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Alaska Beat

Alaska Native groups sue over Feds' polar bear habitat designation

  • Author: Alaska staff
  • Updated: September 27, 2016
  • Published May 13, 2011

Arctic Slope Regional Corp. on Friday filed suit against the Department of the Interior over its designation of more than 187,000 square miles as critical habitat for polar bears on Alaska's North Slope, an area larger than the state of California, an ASRC press release said.

Arctic Slope Regional Corporation is joined by the North Slope Borough and a coalition of Alaska Native groups from the North Slope and Northwest and Alaska in seeking judicial relief for the department's alleged violation of the Endangered Species Act.

Joining ASRC in the lawsuit are the North Slope Borough, the Inupiat Community of the Arctic Slope, Kaktovik Inupiat Corporation, Kuukpik Corporation, Ukpea?vik Inupiat Corporation, Olgoonik Corporation, Inc., Cully Corporation, Tikigaq Corporation, the Bering Straits Native Corporation, NANA Regional Corporation and Calista Corporation.

"The Alaska Native community has long been a key partner in the effort to maintain a healthy population of polar bears along the North Slope," said Rex Rock Sr., ASRC president and CEO. "It's disappointing to see our input and our insight, including our legitimate concerns, disregarded by the federal government."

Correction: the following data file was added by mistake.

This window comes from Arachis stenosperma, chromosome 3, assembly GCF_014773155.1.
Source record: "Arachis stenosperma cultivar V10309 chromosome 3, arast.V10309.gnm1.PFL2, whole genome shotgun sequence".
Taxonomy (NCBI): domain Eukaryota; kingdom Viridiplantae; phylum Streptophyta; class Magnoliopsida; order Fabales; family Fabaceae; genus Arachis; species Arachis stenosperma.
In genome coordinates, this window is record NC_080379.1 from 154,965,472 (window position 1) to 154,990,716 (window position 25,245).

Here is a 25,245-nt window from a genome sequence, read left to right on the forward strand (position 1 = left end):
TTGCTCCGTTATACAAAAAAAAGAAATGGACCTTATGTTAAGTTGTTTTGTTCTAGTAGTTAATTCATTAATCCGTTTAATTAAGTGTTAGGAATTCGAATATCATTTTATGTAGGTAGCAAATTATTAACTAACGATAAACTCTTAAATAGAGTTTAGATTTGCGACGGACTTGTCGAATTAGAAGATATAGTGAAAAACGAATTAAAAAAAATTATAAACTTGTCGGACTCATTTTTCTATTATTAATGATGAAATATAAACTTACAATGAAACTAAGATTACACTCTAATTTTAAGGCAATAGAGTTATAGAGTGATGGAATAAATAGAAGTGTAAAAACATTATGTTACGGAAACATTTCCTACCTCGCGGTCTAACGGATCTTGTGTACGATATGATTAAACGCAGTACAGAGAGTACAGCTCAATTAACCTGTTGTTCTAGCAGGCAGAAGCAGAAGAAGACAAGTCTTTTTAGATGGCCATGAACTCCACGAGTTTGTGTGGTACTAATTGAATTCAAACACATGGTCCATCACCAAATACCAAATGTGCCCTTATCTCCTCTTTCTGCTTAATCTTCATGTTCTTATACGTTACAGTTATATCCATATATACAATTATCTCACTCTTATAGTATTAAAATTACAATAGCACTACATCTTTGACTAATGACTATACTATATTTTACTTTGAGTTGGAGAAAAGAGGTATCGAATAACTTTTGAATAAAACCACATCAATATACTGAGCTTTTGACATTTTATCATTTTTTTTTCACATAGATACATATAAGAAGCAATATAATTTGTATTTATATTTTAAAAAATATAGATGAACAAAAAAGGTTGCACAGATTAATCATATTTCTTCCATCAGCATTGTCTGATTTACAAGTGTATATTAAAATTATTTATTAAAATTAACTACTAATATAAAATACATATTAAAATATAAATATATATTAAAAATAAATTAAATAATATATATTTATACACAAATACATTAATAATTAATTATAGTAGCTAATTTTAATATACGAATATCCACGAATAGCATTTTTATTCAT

An independent investigation commissioned by ASRC and the state of Alaska into the direct and indirect costs of the Critical Habitat Designation found the financial burden to the state of Alaska, North Slope Borough and ASRC could reach into the billions.

Even a one-year delay in production for a relatively small North Slope oil field (190 million recoverable barrels) would likely equate to a loss of more than $200 million in royalties and tax revenues over 15 years. Because the revenues are shared, these adverse affects would be felt by all Alaska Native shareholders. Almost half of the North Slope oil production comes from an area within the Critical Habitat Designation.

"My biggest concern is how this will affect our communities and local economies," said North Slope Borough Mayor Edward S. Itta. "Ordinary community development is at risk from this designation, and the polar bears aren't helped by it in any way. Their problem is receding sea ice. The only thing this designation accomplishes is to create another threatened species — the people who live here."

According to the Bureau of Economic Analysis, the oil and gas industry accounts for more than 60 percent of the employment and 70 percent of the labor income in the North Slope Borough.

The state of Alaska filed a similar suit against the U.S. Fish & Wildlife Service in early March of this year.

A copy of the complaint can be found on the ASRC website:

This story is posted with permission from Alaska Newspapers Inc., which publishes six weekly community newspapers, a statewide shopper, a statewide magazine and slate of special publications that supplement its products year-round.

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